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Medieval and Renaissance: Past, Present and Future

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Archive for the 'Other exhibitions' Category

Donatello, Michelangelo and David

Friday, February 1st, 2008

By Stuart Frost

February is Lesbian, Gay, Bisexual and Transgender (LGBT) month so many museums have planned events to coincide with it. This set me thinking about connections with the medieval and Renaissance period and our plans for the new galleries. A cast of Donatello’s David was the focus of a gallery talk by one of my colleagues at this time last year. The original is in Florence, so this talk took place around a nineteenth century plaster-cast in the Cast Courts. The original nude figure was displayed in several different locations, and each change influenced the way the statue would have been understood. Plaster Cast David after bonze original by Donatello.

The sensual nature of Donatello’s David has often been commented upon. His youthful David has battled Goliath without armour, shielded by his faith. It is likely that the nakedness of the figure would have connected with the fifteenth century viewer in several other ways.  For example, the statue was made a time when there was renewed interest in the art of ancient Rome, a culture where the male nude was commonly depicted in sculpture. At the time Donatello’s David was made the nakedness of the figure was strikingly different and new. The statue raises questions about ideals of male beauty in Renaissance Florence. 

It is clear that same-sex desire was for many male Florentines a part of every-day life in the fifteenth and sixteenth centuries. Surviving legal records prove that a high proportion of Florentine men in the fifteenth century came before the authorities on charges of what was then called ‘sodomy’. Michael Rocke has written extensively about this and used the documentary evidence to explore the nature of male same sex relationships. Sexual relationships between males were illegal, and repeated convictions in Florence sometimes led to a death sentence.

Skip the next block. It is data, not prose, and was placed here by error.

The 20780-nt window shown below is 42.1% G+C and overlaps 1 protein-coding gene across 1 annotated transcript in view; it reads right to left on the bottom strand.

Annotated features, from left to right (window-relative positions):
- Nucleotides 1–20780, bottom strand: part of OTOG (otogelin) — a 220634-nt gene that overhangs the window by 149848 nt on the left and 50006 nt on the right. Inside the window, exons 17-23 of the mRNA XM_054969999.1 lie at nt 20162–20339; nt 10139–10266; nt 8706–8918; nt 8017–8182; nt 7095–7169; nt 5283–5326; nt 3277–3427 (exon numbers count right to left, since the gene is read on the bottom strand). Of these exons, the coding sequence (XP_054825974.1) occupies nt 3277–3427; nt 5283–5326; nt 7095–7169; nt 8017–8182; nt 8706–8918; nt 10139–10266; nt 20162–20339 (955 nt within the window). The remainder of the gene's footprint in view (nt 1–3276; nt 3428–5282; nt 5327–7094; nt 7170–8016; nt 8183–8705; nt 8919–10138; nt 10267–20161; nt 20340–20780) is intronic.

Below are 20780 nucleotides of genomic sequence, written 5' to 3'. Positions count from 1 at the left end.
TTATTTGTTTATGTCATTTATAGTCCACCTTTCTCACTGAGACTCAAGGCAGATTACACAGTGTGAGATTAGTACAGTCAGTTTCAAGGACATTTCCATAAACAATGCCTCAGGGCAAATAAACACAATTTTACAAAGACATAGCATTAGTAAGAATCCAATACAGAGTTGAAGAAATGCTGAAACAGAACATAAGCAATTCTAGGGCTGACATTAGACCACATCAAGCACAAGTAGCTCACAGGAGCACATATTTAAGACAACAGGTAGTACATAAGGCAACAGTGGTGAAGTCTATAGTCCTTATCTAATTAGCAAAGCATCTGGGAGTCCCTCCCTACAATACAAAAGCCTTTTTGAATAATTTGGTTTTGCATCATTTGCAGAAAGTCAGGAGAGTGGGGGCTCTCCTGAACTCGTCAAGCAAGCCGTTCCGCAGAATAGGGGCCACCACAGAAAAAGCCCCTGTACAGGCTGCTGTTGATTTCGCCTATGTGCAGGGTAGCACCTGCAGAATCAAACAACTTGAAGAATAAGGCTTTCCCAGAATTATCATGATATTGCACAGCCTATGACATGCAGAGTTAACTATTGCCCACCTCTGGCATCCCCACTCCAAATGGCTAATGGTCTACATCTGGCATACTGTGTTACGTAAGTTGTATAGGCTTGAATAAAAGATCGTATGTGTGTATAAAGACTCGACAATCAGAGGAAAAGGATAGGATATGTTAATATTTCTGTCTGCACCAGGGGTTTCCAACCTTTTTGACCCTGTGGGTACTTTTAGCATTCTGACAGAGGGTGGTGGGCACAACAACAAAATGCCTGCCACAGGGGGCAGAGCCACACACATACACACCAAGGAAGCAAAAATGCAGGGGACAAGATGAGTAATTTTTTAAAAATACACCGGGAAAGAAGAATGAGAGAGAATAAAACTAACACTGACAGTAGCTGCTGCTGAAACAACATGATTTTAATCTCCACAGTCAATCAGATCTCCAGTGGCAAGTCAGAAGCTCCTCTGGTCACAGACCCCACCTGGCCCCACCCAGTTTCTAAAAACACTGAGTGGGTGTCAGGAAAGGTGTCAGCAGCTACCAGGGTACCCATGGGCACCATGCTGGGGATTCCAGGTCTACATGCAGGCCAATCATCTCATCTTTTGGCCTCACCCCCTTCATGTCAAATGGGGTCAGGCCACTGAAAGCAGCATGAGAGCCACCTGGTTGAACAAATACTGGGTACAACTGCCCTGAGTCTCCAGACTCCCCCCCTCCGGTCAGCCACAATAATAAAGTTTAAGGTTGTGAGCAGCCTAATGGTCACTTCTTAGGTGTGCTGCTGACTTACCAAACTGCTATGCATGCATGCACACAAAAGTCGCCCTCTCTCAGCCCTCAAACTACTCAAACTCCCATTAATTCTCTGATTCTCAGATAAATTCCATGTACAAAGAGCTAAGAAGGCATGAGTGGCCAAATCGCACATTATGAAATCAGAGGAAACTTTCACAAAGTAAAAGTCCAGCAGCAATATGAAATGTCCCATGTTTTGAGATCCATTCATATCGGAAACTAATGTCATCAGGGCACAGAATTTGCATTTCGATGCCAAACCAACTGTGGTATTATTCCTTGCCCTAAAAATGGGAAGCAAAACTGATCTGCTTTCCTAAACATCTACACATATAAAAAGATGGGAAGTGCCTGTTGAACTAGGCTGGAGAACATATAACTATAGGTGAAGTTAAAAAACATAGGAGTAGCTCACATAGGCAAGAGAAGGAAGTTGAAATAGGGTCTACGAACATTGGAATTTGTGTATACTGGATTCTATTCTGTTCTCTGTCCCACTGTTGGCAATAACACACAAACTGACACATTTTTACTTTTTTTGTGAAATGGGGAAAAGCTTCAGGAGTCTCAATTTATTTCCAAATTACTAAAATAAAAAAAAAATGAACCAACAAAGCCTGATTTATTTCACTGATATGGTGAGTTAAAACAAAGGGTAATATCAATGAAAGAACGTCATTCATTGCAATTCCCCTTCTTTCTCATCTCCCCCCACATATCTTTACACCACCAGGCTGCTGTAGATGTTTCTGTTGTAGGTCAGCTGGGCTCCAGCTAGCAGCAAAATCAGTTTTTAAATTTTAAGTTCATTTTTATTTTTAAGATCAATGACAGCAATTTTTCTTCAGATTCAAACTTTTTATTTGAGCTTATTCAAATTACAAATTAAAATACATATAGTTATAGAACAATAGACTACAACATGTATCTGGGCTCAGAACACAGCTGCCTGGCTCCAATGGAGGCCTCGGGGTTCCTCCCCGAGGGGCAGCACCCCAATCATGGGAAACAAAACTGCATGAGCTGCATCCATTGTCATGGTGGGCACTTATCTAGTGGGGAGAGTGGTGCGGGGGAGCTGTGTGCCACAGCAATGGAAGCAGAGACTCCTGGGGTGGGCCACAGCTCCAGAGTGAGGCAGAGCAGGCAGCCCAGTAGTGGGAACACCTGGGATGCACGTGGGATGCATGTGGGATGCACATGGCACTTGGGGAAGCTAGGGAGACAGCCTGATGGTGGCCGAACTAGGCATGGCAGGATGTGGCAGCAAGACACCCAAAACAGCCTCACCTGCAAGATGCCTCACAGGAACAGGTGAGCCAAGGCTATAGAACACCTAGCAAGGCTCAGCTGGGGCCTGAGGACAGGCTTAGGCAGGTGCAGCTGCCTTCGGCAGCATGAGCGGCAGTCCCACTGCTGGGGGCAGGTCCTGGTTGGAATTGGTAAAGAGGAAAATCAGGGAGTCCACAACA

Plaster Cast David after marble original by Michelangelo.Museums and galleries have tended not to discuss these aspects of Renaissance culture in the past. This has begun to change. There are often more connections that people may suppose. More museums are beginning to identify objects in their collections that have a connection with LGBT history, making the information available online, or running study days and events to highlight histories that have often been ignored or overlooked. 

The British Museum’s exhibition about Michelangelo’s drawings last year was one of the first where the culture of sexual relationships between males in Renaissance Florence was addressed. Michelangelo’s sexuality was also something that was discussed is several of the exhibition reviews at the time. Some reviewers focussed on whether Michelangelo’s sexuality was reflected in his depictions of the male body, or whether he was gay in the modern sense of the term. Inevitably opinions varied. Michelangelo’s work is also represented at the V&A, most prominently in the Cast Courts. His David, depicted to the right, is of course very different to Donatello’s for many reasons.